M. Kent Jennings

Jennings Photo
Distinguished Professor Emeritus

Contact Phone


Office Location

Ellison 3806


American Politics, Political Behavior, Methodology

Ph.D., University of North Carolina, 1961


Professor Jennings specializes in the areas of political socialization and public opinion, gender and politics, political participation, and research design and data collection.

Jennings, a Distinguished Professor of Political Science, joined the department in 1981. Before that he was a member of the Political Science Department and the Institute for Social Research at the University of Michigan from 1963-81 and was earlier affiliated with the Brookings Institution.  From 1984 to 1996, he held joint faculty appointments at both UC Santa Barbara and the University of Michigan.  Jennings has been a Visiting Scholar or Professor at the University of Oregon, Tilburg University (the Netherlands), University of California, Los Angeles, and Arizona State University, where he was the first Barry Goldwater Professor of American Institutions.  In addition to having been a Guggenheim Fellow he was a Fellow at the Center for Advanced Study in the Behavioral Sciences and at the Netherlands Institute for Advanced Study in the Behavioral Sciences,

Jennings was elected to the American Academy of Arts and Sciences in 1982.  He served as President of the International Society of Political Psychology (ISPP) in 1989-90 and as President of the American Political Science Association in 1997-98.  In 2014, he was awarded the ISPP’s Harold Lasswell Award for “distinguished scientific contribution in the field of political psychology.”  His publications include being the author or co-author of Community Influentials (Glencoe, 1964), Governing American Schools (Duxbury, 1974), The Political Character of Adolescence (Princeton University Press, 1974), Generations and Politics (Princeton University Press, 1981), Parties in Transition (Russell Sage Foundation, 1986), and Continuities in Political Action (W. de Gruyter, 1990).  His current research concerns the longitudinal analyses of political orientations, gender and politics, and mass public participation in varying contexts.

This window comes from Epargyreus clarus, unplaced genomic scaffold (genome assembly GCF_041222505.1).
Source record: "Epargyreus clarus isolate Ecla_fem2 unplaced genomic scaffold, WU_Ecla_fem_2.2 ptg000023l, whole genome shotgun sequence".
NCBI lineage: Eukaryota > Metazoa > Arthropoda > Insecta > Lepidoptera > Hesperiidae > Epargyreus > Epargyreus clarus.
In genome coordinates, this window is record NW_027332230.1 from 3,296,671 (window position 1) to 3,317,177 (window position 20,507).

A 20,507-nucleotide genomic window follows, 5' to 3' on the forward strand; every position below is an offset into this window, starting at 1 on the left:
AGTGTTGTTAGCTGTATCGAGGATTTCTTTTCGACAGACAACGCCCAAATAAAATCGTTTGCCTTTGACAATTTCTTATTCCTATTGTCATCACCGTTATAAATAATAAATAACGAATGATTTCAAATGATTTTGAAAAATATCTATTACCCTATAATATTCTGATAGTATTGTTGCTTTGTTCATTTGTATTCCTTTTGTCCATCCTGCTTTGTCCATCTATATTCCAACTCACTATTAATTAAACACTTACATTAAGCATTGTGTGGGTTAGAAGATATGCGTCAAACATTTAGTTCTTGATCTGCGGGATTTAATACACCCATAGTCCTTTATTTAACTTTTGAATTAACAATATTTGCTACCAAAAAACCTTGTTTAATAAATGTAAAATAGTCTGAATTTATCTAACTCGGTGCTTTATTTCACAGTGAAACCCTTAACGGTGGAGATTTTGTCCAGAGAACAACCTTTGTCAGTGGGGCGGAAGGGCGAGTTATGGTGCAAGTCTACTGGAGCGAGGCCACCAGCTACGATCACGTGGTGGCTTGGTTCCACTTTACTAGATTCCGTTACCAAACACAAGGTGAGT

“The Formation of Left-Right Identification: Pathways and Correlates of Parental Influence” (with Guillem Rico), Political Psychology, 37 (April 2016), 237-52.

“The Dynamics of Good Citizenship Norms,” in Thomas Poguntke, Sigrid Roßteutscher, Rüdiger Schmitt-Beck, and Sonja Zmerli (eds.), Citizenship and Democracy in an Era of Crisis. Oxon: 2015, pp. 93-111.

“Familial Origins of Gender Role Attitudes” (with Nicole Filler), Politics and Gender, 11 (March 2015), 27-54.

“The Intergenerational Transmission of Contending Place Identities” (with Guillem Rico), Political Psychology, 33(October 2012), 723-42.

"Politics Across Generations: Family Transmission Reexamined" (with Laura Stoker and Jake Bowers), Journal of Politics 71 (July 2009), 782-99.

"Of Time and the Development of Partisan Polarization" (with Laura Stoker), American Journal of Political Science 52 (July 2008): 619-35

"Perceptions of Injustice in the Chinese Countryside" (with Kuang-hui Chen), Journal of Contemporary China 17 (May 2008): 319-37.


PS 151

Voting and Elections

PS 154

Public Opinion and Political Participation

PS 204

Research Design and Data Collection

PS 250

Political Socialization

PS 597SR

Survey Research